“For Indian origin persons, OCI card is better as you get several benefits with it and you are being treated par with NRIs except political rights and you cannot purchase agricultural and plantation land". It’s a lifelong visa to enter India along with other benefits. OCI card is not a dual citizenship, there is no such thing as a dual citizenship with India. Children born to Indian origin parents are also eligible to apply for the OCI card if their parents are eligible for OCI card,” said Consul Vishvas Sapkal, “naturalized foreigners of Indian origin should acquire surrender certificate as it is as per the Passport Act of 1967. Once you acquire foreign citizenship, within three months period you need to renounce your Indian citizenship as per the act. This is to stop abuse of old Indian Passports after changing the citizenship as well as for security of all,” he added.
Indian passport surrender certificate is a requirement in the process to get PIO/OCI cards as well, and to receive any Indian consular services in the future for those who have renounced their Indian citizenship. Those who have a “cancelled” stamp on their latest Indian passport are not required to have the surrender certificate, but are advised to carry a photocopy of the cancelled old Indian passport.
This was the consulate’s 15th and last surrender certificate camp, because now the PIO/OCI and surrender certificate services, (just like the visa to India), have been outsourced to Travisa.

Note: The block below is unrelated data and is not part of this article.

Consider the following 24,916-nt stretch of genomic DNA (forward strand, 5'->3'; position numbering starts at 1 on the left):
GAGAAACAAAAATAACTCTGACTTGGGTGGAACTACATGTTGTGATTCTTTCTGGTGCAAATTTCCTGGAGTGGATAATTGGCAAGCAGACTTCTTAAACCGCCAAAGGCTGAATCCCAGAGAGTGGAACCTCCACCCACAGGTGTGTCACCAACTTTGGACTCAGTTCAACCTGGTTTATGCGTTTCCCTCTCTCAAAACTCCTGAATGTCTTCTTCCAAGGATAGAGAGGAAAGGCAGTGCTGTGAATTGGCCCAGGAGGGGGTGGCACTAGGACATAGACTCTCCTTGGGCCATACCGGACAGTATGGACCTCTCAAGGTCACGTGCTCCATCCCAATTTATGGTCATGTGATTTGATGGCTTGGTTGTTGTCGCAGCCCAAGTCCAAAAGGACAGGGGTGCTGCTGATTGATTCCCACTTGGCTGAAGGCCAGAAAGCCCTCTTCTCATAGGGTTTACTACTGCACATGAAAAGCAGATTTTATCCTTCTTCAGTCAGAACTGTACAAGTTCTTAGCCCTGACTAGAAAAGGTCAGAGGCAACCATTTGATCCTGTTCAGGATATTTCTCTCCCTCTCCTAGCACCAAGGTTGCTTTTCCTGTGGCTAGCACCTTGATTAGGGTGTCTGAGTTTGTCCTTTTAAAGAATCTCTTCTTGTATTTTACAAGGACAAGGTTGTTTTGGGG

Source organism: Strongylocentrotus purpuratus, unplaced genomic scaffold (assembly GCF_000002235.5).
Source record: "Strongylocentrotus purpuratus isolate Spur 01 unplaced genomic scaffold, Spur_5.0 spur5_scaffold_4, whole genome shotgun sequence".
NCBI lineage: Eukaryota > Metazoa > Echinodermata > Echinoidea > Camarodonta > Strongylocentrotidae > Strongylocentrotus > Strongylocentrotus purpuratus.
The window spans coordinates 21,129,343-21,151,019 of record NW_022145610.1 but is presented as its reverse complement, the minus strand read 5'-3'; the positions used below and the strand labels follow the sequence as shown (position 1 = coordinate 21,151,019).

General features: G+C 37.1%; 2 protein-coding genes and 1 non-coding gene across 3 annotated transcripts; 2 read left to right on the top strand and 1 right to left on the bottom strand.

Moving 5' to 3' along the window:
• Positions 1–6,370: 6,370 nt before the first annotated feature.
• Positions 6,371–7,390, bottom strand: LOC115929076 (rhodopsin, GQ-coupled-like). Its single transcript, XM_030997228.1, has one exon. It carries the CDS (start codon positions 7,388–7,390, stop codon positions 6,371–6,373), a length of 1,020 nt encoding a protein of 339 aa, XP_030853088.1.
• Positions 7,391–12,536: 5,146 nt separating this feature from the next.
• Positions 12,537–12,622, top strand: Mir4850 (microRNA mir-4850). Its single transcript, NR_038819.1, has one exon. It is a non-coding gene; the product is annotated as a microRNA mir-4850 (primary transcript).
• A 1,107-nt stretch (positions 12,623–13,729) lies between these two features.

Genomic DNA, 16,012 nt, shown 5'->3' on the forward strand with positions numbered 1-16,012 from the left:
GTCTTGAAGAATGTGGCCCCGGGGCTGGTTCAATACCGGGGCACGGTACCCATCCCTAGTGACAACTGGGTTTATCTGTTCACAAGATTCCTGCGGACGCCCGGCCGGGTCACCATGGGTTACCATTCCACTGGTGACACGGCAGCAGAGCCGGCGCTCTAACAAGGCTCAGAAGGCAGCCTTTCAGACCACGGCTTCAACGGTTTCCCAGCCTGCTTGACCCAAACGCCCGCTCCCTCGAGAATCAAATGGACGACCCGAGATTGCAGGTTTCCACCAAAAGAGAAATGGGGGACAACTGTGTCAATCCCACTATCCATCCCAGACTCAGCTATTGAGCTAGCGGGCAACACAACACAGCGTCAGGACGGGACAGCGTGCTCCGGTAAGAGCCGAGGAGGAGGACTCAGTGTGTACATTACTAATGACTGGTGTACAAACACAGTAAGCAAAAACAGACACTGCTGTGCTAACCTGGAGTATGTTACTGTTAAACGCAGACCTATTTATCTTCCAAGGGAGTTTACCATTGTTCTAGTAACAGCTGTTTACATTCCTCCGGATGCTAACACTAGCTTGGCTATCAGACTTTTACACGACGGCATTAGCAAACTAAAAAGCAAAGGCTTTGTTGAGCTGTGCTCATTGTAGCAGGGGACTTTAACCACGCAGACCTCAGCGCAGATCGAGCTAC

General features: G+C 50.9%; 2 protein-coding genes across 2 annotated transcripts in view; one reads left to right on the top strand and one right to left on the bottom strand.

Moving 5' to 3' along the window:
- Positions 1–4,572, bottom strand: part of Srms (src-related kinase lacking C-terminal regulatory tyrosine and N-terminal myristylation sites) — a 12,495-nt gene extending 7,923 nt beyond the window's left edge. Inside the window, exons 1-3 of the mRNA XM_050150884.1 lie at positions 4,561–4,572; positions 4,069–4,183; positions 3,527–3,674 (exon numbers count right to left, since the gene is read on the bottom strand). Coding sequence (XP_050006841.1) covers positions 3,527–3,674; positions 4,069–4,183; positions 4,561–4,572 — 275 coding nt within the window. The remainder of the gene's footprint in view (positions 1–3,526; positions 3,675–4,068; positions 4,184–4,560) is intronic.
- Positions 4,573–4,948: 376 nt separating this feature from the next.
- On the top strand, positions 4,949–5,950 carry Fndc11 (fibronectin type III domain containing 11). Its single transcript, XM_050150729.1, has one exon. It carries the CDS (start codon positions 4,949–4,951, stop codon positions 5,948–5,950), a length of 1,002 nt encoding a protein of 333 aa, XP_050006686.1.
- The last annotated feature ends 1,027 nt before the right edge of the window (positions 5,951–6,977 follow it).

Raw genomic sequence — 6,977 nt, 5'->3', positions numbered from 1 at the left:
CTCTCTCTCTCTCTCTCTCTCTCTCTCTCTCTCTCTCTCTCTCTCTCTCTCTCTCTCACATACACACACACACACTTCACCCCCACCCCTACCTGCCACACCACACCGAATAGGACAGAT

The event was organized by Balwinder Singh Girn, Dr. Amarjit Singh, Mohina Ahluwalia, Harinder Singh (MITS), Baljit Singh Sidhu, Parminder Singh Ghotra, Surinder Singh Sangha, Pardeep Singh Deol, Gurmit Singh Dhillon, Arvinder Singh Gakhal, Jatinder Singh Sangha, Harwinder Paul Singh Lail, Sukhmel Singh Atwal, Amarjit Kaur Atwal, Sunny Kular, Ronny Kular, Onkar Singh Sangha, Mohinderjit Singh Saini, Bhinder Singh Pamma, Yadwinder Singh Grewal, Jasbir Singh Palia, Nimrata Kaur Singh, Amarjeet Singh, Anju Gakhal, Harpreet Kaur Mehta, Surjit Singh Mehta, Kanwar Singh Mehta, Devinder Kaur Deol, Vick Singh, Jaspal Singh Saini, Rishpal Singh, Ankit Multani, Satwant Singh Atal, Harkirat Singh Sandhu, Sukhdev Kaur Ghuman, Surinder Singh Bhatia, and Rajinder Singh Mago.
Sunil Shah and Shahid Razvi of FIA also made an appearance in order to show support and help out.
PCS’s next event in the true spirit of Vaisakhi is to save lives, an all day “Blood Donation Drive”, on Sunday April 10, 2011, 9 am to 3 pm, at Palatine Gurudwara, 1280 Winnetka St., Palatine, IL.
PCS will hold its flagship annual event “Rangla Punjab 2011,” a Punjabi variety cultural program to celebrate Vaisakhi festival, on Saturday April 23, 2011, 7 pm, at Copernicus Theater (formerly Gateway Theater) at 5216 W. Lawrence Avenue Chicago. Bhangra teams from University of Illinois Chicago, University of Iowa, and University of Chicago, along with many other community groups from Illinois, Wisconsin and Indiana will showcase their best performances of Bhangra, Gidha, musical songs and hilarious skits. For ticket information please call PCS Chicago.
The Punjabi Cultural Society of Chicago is a not-for-profit community service organization devoted to promoting Punjabi culture, language, performing arts, education, good citizenship, healthy life style, and sports in the metropolitan Chicago area. For further information please contact: mail to info@PCSChicago.org